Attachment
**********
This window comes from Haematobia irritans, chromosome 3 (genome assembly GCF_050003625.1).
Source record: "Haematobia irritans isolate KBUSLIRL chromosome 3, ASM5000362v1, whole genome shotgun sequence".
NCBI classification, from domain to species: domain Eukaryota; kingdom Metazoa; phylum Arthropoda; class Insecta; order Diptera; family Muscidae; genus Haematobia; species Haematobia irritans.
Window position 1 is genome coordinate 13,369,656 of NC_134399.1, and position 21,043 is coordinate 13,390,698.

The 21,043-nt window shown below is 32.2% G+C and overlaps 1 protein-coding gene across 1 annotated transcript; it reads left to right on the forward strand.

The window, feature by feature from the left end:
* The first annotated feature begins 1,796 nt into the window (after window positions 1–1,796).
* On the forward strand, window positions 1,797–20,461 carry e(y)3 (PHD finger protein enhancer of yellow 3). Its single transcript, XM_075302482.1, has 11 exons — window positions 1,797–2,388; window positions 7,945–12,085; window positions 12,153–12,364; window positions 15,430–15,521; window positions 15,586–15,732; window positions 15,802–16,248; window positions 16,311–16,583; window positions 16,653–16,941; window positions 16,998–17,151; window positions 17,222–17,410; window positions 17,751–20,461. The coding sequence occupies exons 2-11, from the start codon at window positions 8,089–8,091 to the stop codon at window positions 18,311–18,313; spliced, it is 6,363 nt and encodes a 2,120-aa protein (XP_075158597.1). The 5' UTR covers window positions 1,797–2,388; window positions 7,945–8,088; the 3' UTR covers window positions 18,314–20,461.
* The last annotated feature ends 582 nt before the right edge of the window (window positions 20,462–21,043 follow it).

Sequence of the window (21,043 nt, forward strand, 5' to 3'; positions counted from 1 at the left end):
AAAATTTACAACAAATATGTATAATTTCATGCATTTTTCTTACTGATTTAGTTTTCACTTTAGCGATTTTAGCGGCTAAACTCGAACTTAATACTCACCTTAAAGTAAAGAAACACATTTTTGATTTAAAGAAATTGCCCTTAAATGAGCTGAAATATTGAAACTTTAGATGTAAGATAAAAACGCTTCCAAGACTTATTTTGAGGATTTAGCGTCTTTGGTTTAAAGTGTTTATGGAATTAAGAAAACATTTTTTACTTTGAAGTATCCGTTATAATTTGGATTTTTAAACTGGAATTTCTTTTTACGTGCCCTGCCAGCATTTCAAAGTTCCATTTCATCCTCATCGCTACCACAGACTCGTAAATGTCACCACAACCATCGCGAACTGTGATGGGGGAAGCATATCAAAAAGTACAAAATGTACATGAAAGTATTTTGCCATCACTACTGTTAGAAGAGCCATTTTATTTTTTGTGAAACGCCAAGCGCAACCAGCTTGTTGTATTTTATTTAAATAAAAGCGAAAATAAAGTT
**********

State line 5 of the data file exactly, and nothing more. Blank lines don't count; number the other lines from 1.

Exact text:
The 21,043-nt window shown below is 32.2% G+C and overlaps 1 protein-coding gene across 1 annotated transcript; it reads left to right on the forward strand.